Yes, I use solid state amps.
     
  8. Tele-phone man

    Tele-phone man Tele-Afflicted

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    Tubes in pedals, transistors in pedals, diodes in pedals, and tube preamps are ALL weak approximations of a tube output section being pushed to it's limit while driving a speaker cabinet. However, most of us can't use a massively overdriven tube power section on stage for many reasons (volume, ability to play clean and loud when needed, etc.).

    Overdriven preamp tubes, whether in a pedal or onboard the amp, are no better at approximating the warm, dynamic response of the real deal than are solid-state devices. The proof of this is all around us in the plethora of amazing sounding SS pedals available today. I have yet to hear a tube-based pedal that sounds better than the best SS pedals.

    I use both tube and SS amps, clean only, with a small set of SS drive pedals. I've been gigging professionally for nearly 30 years, and I've never had a better sound than I have today. My amps all sound a bit different, but not significantly so because I look for the same thing with them all: a great clean sound with adequate headroom. I tend to prefer more available watts from the SS amps (because I never want to clip the output section).

    If you are going to use drive pedals INSTEAD OF output tube distortion or onboard preamp distortion, then choose your amp based on it's clean sound. Look for an inspiring, full tone that makes you want to play clean. That amp may be tube or SS. You will then find you have a great blank canvas to add your pedals to.
     
  9. markw51

    markw51 Tele-Afflicted

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    I've found that tubes in an amp only really make a significant difference as far as tone if they are in the power stage, or output stage.
     
  10. Jim Dep

    Jim Dep Friend of Leo's

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    I think this is an excellent point and a reason why you'd want a SS with a good clean channel with lots of headroom. My Peavey beast takes pedals really well, so as Tele-phone man put it, it's a great blank canvas to add your pedals too.

    So what I'm hearing is that these pedals with actual tubes are just a gimmick, and that other non tube pedals are going to work just as well for a simulated tube glassy clean sound or more of a tube overdrive, if that's what you want?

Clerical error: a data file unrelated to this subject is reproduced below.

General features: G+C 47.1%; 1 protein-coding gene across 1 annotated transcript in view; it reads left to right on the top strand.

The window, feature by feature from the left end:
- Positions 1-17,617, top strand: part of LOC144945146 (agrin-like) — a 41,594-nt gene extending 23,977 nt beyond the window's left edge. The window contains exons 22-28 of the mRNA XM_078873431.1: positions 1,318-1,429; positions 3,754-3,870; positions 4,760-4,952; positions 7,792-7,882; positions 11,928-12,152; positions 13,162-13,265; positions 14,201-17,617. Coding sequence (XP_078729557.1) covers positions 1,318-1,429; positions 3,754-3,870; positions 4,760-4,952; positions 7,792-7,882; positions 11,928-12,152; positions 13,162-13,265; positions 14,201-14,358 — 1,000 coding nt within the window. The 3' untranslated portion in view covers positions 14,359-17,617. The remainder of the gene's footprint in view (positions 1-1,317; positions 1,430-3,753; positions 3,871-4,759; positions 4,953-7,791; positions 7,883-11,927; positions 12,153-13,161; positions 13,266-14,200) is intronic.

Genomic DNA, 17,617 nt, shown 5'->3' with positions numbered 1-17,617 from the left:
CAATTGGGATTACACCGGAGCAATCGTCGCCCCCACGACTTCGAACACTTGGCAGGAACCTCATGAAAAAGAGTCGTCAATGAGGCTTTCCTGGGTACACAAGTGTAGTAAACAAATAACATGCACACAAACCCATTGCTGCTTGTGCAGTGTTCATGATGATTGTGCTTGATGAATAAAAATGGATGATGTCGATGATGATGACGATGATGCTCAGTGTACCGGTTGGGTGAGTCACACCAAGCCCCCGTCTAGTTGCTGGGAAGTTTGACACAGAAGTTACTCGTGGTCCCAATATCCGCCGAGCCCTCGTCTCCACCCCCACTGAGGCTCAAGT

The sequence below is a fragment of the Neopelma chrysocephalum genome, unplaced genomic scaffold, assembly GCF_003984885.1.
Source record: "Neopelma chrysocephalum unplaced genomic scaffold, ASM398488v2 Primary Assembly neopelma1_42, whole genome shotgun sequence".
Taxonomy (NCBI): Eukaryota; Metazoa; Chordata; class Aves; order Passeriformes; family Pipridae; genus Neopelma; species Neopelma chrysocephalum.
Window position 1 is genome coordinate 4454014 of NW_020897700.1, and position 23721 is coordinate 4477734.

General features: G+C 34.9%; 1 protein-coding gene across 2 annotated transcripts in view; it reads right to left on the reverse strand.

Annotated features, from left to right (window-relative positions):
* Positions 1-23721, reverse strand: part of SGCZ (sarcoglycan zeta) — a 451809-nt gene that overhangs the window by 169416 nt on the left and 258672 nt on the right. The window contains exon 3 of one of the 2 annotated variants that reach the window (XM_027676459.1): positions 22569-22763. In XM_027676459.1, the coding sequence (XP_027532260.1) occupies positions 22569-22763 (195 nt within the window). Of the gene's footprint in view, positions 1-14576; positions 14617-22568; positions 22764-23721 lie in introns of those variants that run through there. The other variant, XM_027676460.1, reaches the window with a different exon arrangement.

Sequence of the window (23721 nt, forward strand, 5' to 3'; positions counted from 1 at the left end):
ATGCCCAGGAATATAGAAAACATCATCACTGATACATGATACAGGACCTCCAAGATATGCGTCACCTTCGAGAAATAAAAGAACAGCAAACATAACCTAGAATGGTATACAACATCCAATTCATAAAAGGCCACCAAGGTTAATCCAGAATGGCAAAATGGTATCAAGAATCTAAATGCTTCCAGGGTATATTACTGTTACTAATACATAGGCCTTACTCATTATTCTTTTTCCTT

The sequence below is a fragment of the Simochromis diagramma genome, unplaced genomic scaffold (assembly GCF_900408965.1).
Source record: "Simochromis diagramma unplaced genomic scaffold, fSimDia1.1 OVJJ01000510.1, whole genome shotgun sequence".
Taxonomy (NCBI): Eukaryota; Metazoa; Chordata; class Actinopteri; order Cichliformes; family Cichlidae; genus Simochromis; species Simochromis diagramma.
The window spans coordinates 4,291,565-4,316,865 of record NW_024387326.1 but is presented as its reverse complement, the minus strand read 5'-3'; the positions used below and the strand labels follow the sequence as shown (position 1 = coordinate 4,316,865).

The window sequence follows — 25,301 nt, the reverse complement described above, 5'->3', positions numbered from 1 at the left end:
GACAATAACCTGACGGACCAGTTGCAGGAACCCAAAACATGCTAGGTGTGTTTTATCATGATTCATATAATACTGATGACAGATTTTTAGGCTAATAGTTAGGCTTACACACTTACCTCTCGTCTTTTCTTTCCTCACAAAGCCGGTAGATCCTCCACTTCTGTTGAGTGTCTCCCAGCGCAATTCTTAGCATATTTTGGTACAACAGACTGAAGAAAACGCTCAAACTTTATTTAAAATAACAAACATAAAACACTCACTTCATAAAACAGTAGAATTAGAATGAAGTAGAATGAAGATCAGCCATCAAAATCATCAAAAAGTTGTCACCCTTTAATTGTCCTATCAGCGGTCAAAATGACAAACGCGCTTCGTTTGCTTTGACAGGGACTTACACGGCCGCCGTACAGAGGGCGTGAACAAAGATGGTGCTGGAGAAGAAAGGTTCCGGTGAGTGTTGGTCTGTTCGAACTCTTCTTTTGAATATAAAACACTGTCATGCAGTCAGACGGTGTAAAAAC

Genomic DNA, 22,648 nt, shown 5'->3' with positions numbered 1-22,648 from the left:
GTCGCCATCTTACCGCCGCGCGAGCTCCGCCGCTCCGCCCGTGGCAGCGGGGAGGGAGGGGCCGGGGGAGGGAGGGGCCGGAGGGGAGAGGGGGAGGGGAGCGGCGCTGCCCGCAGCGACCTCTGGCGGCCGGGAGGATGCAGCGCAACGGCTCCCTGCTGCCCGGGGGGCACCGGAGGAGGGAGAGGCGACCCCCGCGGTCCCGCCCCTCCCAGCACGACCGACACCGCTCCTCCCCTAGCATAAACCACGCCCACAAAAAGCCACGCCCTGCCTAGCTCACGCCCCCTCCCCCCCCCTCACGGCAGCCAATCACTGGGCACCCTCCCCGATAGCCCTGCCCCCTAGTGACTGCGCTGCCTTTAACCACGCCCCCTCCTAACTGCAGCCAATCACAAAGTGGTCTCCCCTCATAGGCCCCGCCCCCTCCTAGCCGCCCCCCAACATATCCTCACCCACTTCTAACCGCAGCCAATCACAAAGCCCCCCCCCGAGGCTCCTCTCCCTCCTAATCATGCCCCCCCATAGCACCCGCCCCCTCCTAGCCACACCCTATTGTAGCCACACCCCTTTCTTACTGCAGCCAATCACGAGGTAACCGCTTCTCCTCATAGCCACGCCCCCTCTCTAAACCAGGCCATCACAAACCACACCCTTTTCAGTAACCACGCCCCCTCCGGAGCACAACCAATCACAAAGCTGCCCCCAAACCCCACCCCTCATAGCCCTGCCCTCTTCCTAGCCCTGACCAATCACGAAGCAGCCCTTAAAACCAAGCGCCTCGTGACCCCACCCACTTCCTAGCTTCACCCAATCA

11. Jim Dep

    Jim Dep Friend of Leo's

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    With the Vox Valvetronix series, they put the 12AX7 tube/valve in the power stage instead of the pre amp stage also suggesting that this makes a significant difference.

    The Marshall Valvestates and Advanced Valvestates put the 12AX7 in pre amp stage.

    I think they are both good sounding hybrid amps, so maybe the circuits are designed differently between the two to get the best tube quality sound. I can't say which amps sound more tube like, yet they each have there own characteristics.
     
  12. Piotr

    Piotr Tele-Holic

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    Exactly. "Gimmick" is maybe too harsh - they can be fine pedals, just not really better from the SS pedals just because they have a 12AX7.

    This is marketing. They do not sound good BECAUSE of the 12AX7. Correlation is not causation ;)

    If we are talking about hybrids - Music Man amps, hybrid amps designed by Leo Fender. Tube output section, SS pre.

    I use clean SS amps and employ pedals for drive sounds. Two pedals I own and can recommend very strongly are the Award/Session JD-10 and Blackstone Appliances MOSFET Overdrive. Both were designed to work with a clean amp.